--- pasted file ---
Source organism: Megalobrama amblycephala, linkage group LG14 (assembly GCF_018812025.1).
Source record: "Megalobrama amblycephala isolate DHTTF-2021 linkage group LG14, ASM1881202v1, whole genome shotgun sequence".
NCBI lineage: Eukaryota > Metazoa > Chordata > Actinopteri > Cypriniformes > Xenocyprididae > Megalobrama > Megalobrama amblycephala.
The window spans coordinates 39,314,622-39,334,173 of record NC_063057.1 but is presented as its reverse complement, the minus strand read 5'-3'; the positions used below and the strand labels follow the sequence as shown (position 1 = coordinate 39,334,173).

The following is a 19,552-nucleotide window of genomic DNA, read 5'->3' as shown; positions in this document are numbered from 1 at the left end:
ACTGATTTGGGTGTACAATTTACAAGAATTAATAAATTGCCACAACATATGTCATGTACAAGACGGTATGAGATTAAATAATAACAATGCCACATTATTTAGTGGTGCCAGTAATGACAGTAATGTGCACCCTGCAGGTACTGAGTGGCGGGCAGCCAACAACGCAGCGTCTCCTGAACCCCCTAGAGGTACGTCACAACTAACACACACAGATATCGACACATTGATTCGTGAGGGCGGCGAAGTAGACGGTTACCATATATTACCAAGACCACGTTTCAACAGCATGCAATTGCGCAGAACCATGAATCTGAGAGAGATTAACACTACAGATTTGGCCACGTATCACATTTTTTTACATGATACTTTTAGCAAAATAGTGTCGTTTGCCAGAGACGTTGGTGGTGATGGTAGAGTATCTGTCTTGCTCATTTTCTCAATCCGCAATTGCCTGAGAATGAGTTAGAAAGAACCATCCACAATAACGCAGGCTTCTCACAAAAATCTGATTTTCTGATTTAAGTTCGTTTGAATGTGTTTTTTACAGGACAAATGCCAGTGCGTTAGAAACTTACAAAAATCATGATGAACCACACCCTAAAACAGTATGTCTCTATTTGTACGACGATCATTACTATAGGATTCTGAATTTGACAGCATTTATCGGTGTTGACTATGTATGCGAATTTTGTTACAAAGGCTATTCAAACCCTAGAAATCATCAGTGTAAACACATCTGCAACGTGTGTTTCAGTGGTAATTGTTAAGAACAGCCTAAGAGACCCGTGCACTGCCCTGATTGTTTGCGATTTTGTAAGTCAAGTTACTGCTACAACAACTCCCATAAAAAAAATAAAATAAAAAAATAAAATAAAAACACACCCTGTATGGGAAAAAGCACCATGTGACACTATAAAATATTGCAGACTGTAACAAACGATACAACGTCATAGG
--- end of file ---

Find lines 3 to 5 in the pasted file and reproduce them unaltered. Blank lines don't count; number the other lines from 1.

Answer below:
NCBI lineage: Eukaryota > Metazoa > Chordata > Actinopteri > Cypriniformes > Xenocyprididae > Megalobrama > Megalobrama amblycephala.
The window spans coordinates 39,314,622-39,334,173 of record NC_063057.1 but is presented as its reverse complement, the minus strand read 5'-3'; the positions used below and the strand labels follow the sequence as shown (position 1 = coordinate 39,334,173).

The following is a 19,552-nucleotide window of genomic DNA, read 5'->3' as shown; positions in this document are numbered from 1 at the left end: